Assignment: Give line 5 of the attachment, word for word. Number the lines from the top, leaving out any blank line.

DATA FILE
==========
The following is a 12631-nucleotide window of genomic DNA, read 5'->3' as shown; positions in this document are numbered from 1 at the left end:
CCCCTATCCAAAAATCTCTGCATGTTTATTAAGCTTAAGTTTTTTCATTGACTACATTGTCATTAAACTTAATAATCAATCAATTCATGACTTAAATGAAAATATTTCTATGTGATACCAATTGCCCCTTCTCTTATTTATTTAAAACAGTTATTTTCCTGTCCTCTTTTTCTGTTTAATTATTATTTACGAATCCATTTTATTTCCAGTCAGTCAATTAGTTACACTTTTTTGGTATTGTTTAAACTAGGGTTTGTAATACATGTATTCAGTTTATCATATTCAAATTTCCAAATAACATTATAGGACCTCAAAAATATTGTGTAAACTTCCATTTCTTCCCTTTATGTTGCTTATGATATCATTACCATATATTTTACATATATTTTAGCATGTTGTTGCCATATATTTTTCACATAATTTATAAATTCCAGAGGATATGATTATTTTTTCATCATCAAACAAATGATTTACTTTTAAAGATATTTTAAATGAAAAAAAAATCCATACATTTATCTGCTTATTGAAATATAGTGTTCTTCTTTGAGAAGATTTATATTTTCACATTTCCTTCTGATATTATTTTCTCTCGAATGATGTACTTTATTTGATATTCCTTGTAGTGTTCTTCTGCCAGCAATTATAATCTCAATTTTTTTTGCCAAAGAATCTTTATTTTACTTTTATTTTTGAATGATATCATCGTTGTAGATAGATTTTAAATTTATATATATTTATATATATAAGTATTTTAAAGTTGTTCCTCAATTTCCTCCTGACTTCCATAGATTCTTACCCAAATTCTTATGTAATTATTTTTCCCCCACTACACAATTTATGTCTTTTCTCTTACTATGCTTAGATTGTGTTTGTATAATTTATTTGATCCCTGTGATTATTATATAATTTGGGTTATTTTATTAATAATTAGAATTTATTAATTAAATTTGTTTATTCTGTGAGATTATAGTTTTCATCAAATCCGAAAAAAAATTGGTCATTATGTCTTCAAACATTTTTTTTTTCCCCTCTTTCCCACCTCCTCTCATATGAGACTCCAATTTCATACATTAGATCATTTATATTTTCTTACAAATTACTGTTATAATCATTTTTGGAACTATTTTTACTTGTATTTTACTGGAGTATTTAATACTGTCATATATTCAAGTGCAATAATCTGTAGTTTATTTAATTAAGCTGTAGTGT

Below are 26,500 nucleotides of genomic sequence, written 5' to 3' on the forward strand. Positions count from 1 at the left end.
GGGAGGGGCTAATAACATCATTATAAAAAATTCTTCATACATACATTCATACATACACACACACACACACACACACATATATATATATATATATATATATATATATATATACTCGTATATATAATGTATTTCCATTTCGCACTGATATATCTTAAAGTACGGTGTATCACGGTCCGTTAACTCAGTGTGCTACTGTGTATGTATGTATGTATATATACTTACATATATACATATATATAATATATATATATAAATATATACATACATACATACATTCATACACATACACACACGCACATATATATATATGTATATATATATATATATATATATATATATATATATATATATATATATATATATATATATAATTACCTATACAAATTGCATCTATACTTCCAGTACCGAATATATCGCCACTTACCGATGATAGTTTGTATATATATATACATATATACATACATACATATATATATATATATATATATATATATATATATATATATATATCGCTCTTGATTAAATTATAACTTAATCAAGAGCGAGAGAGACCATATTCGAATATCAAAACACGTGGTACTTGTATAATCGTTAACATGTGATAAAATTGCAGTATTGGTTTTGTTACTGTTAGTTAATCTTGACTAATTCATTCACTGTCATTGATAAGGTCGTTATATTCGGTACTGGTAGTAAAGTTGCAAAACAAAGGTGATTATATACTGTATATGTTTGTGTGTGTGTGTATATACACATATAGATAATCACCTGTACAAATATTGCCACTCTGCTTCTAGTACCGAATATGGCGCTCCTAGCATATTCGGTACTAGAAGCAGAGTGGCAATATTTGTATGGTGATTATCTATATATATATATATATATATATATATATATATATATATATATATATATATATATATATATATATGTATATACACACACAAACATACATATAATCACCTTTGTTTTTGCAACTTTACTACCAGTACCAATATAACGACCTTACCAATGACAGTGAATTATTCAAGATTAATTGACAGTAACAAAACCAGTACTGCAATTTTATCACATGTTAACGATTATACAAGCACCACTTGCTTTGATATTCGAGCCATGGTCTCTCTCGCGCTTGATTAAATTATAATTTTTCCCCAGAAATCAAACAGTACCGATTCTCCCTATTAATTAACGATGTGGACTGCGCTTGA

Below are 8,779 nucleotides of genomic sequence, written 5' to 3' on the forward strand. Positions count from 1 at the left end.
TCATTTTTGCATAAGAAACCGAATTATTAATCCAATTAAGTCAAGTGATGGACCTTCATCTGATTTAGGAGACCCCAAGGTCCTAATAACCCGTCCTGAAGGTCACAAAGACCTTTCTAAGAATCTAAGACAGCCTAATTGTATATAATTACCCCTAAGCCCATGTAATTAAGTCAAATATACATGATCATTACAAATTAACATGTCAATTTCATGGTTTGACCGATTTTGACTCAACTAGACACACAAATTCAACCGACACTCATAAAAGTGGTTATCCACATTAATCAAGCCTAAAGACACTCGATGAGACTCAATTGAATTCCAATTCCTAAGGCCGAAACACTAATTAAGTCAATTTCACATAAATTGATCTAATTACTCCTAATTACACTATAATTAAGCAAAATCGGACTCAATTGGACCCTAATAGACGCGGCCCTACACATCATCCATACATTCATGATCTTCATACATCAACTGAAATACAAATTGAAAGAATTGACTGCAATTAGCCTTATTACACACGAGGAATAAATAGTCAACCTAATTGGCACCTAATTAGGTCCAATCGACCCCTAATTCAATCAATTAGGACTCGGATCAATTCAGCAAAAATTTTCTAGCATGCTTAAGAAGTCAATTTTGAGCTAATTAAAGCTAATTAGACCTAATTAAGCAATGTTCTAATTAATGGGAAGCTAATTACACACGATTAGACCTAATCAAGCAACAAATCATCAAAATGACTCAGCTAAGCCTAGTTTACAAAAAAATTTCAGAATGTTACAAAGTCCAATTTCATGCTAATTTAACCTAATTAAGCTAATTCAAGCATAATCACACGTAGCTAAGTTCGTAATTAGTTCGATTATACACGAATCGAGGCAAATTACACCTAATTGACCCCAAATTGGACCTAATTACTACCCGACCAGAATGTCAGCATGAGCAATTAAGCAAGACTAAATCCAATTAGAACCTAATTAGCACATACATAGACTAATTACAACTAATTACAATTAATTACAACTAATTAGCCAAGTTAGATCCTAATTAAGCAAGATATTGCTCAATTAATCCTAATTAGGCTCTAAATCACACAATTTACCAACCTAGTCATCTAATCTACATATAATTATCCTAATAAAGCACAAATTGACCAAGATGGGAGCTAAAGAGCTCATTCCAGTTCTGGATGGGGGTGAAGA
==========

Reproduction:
Below are 8,779 nucleotides of genomic sequence, written 5' to 3' on the forward strand. Positions count from 1 at the left end.